There are other evils in the world, including the terrorism that Bush invokes, mendaciously, to justify an act of aggression he planned long before the Sept. 11 attacks. But the invasion of Iraq is the "supreme international crime" of our day. No tattoo, no new skin can blot it out.
The Unknown Unknowns of Abu Ghraib
The Guardian, May 21, 2005
In U.S. Report, Brutal Details of 2 Afghan Inmates' Deaths
New York Times, May 20, 2005
GuantÀnamo and beyond: The Continuing Pursuit of Unchecked Executive Power
Amnesty International, May 13, 2005
Pentagon Prepped Torture Defense, Said President Not Bound By Law
CBS News, June 7, 2004
Soldier in Afghan Prisoner Death Gets Three-Month Sentence
Associated Press, May 22, 2005
Dark Passage: PNAC's Blueprint for Empire
Excerpt from the book, Empire Burlesque
The Lies That Led to War
Salon.com, May 19, 2005
Pre-War Findings Worried Analysts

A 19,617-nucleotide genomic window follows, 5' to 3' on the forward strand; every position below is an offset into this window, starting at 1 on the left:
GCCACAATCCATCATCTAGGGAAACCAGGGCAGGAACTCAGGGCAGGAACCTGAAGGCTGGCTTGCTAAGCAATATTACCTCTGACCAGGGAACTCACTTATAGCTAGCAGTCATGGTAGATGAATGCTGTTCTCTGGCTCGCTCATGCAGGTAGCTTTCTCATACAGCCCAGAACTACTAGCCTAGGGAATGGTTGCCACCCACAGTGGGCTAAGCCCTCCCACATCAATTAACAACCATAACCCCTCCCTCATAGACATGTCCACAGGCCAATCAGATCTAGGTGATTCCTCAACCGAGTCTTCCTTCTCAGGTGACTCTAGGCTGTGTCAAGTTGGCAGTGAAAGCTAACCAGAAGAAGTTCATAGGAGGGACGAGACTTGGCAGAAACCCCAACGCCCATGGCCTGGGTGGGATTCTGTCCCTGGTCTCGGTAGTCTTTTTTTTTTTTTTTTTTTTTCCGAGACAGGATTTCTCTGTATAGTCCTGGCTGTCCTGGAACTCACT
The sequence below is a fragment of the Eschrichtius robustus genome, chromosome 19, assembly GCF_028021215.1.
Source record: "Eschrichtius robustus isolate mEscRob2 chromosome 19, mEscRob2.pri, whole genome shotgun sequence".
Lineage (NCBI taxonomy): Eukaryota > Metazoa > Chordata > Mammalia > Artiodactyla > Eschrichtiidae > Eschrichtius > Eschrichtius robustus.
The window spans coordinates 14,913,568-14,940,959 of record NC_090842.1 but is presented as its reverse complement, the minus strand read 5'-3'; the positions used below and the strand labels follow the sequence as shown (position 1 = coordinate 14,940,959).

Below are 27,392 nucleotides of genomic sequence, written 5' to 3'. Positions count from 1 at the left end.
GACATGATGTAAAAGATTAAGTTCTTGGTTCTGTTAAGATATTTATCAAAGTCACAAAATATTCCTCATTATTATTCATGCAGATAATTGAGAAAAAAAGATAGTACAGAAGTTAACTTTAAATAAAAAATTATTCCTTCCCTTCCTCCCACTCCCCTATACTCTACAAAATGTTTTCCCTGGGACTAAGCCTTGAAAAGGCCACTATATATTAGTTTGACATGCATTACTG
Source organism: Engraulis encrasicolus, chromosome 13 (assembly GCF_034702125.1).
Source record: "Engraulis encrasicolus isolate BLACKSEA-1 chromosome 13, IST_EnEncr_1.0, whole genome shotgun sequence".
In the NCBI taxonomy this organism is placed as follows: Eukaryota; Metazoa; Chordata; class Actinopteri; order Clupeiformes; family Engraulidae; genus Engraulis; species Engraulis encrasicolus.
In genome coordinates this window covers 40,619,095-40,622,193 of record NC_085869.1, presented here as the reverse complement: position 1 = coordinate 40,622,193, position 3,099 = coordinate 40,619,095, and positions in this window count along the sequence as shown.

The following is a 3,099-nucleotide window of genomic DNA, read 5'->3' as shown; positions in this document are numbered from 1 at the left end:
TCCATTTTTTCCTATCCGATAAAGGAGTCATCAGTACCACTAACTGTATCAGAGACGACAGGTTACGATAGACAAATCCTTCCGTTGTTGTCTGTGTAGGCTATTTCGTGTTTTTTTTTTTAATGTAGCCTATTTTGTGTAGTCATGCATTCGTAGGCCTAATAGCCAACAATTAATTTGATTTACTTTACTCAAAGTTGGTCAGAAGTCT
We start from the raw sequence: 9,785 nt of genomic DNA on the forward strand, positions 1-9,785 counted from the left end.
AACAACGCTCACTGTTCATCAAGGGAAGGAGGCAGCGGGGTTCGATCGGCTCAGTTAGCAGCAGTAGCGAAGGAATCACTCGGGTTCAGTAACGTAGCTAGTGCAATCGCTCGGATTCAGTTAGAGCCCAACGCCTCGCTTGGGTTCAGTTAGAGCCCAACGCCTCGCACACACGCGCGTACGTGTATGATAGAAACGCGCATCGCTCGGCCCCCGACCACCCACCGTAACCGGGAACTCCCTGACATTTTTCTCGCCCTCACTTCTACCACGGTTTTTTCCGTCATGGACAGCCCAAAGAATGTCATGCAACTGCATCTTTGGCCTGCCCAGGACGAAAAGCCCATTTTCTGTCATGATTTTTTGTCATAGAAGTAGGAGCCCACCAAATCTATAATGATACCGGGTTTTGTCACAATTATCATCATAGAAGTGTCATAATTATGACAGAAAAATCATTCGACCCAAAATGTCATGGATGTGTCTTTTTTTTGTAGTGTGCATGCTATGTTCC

Washington Post, May 21, 2005
Secret Way to War
TomDispatch/The New York Review of Books, May 15, 2005
Memo Regarding Presidential Executive Order on Interrogations
Federal Bureau of Investigation, May 22, 2004
The Torture Memos: A Legal Narrative
CounterPunch, Feb. 2, 2005
No Degree, and No Way Back to the Middle
New York Times, May 24, 2005
Patterns of Abuse
New York Times, May 23, 2005
Religious Nationalism: The Weakest Link
Fredrick Clarkson, May 20, 2005
Corporate Money Washes Ashore, Not Jobs
Chicago Tribune, May 22, 2005
Virginity or Death!
CBSnews.com, May 19, 2005
They Really Are Watching You: Real ID
Commondreams.org, May 18, 2005
Pin Heads: The Bushist Push for Theocracy
CounterPunch, March 12, 2004
Forced Labor A "Social Evil," UN Report Says
Human Rights Reporter, May 19, 2005